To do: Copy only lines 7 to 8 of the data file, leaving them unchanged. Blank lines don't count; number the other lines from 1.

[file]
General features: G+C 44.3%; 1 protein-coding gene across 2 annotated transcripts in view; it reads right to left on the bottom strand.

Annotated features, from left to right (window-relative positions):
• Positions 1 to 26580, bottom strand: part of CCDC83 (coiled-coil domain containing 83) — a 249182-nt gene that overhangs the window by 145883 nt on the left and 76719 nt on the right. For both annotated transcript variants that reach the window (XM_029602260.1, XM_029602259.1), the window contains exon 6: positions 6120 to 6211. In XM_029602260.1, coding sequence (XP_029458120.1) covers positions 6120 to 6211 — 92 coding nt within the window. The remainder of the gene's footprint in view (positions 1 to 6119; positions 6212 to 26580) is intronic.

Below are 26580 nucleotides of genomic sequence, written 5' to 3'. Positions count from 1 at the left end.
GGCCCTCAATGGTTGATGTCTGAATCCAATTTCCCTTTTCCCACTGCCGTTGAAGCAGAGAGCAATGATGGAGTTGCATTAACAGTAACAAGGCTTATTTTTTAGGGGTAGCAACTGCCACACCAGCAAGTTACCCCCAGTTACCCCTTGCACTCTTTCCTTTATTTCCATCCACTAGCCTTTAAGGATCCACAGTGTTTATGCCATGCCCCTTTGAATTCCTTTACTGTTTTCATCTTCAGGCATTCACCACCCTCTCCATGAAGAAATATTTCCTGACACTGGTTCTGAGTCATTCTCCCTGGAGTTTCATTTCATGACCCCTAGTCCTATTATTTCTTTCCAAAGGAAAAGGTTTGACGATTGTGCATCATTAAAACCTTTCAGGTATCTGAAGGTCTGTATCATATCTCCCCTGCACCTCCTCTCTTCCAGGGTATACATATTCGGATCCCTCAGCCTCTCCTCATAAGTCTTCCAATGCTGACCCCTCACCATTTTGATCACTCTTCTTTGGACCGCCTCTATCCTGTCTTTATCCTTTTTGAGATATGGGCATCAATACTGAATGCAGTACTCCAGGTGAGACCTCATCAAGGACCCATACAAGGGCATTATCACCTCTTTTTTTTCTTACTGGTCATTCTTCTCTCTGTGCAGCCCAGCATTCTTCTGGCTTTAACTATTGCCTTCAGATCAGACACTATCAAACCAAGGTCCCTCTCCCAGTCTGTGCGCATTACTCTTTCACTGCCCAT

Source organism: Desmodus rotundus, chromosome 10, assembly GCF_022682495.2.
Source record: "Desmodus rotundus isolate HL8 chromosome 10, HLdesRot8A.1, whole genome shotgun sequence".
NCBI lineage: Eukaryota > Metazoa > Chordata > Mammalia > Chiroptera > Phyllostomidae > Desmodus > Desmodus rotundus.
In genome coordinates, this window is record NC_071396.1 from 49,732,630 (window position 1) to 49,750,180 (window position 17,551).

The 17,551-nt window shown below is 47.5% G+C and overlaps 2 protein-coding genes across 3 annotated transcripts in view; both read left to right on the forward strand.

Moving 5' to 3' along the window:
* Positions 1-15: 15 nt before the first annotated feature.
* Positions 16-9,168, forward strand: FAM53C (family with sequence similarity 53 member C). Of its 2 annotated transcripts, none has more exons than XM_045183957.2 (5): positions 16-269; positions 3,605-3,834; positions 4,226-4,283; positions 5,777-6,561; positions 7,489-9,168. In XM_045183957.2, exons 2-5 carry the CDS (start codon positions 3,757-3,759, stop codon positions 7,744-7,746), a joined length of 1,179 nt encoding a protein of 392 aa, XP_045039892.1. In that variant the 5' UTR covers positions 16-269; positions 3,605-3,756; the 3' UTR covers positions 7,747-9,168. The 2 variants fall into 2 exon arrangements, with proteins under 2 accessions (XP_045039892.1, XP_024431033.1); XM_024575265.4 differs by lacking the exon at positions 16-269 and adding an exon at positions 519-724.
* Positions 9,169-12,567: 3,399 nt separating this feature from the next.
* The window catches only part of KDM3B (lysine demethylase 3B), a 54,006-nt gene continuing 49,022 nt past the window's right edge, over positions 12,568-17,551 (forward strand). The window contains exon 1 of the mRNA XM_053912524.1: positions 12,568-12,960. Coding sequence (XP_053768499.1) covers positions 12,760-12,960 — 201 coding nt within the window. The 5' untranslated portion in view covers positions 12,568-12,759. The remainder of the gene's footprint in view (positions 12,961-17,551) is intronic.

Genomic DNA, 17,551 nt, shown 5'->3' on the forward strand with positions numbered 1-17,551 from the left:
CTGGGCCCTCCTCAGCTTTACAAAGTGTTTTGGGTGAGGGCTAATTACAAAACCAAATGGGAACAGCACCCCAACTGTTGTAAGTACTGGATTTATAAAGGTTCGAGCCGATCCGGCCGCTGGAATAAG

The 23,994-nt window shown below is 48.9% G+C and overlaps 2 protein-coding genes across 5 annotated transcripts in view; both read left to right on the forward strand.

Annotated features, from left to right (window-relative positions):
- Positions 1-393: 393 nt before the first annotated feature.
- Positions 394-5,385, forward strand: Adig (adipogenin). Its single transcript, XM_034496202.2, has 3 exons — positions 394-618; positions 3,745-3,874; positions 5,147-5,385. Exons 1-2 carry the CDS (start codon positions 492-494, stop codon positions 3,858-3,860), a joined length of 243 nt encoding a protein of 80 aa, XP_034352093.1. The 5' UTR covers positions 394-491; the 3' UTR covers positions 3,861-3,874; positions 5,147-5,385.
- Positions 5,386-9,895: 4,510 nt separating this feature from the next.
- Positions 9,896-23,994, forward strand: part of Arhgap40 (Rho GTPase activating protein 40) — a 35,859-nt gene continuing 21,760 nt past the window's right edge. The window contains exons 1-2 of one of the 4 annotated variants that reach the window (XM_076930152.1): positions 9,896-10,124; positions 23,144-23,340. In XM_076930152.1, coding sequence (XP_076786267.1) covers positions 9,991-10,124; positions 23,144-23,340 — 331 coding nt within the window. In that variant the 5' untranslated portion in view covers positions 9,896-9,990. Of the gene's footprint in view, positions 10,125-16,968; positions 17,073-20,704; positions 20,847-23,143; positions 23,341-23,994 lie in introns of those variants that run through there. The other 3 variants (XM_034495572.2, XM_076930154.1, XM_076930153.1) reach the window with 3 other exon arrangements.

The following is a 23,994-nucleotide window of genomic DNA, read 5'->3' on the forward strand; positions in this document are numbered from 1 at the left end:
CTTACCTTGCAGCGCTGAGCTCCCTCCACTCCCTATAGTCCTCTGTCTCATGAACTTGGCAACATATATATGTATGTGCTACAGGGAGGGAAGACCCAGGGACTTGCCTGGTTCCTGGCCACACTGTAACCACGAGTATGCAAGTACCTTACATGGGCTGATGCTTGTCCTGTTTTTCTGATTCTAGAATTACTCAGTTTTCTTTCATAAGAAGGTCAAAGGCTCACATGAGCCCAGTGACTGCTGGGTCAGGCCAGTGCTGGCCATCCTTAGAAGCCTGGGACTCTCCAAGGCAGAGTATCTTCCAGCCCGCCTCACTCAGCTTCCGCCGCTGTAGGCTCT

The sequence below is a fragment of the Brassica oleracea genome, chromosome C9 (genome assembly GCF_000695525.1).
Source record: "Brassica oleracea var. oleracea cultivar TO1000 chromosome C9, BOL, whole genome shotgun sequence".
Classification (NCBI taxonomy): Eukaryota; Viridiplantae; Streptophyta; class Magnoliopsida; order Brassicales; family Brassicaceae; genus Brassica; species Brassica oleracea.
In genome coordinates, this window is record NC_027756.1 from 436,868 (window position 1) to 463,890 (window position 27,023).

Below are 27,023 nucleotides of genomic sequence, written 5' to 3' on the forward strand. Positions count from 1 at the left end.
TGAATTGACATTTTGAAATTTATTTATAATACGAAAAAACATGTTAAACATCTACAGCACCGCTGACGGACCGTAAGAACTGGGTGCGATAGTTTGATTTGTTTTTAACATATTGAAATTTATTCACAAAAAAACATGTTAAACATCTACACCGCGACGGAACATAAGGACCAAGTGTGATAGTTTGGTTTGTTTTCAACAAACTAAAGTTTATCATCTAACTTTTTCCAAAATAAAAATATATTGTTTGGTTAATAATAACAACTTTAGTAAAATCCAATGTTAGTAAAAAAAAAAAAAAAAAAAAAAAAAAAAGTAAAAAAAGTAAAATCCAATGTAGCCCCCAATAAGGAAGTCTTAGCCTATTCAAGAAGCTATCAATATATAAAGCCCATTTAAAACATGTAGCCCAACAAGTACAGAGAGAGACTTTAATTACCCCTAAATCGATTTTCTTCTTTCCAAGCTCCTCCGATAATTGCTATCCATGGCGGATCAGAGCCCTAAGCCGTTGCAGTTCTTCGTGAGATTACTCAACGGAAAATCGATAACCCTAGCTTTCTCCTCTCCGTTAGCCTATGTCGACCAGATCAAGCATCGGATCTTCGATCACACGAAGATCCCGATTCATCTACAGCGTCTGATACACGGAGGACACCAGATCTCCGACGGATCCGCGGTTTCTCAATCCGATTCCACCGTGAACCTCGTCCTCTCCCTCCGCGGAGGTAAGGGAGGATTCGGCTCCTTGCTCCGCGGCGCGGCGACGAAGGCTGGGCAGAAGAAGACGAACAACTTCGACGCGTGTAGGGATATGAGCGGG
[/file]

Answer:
Source record: "Desmodus rotundus isolate HL8 chromosome 10, HLdesRot8A.1, whole genome shotgun sequence".
NCBI lineage: Eukaryota > Metazoa > Chordata > Mammalia > Chiroptera > Phyllostomidae > Desmodus > Desmodus rotundus.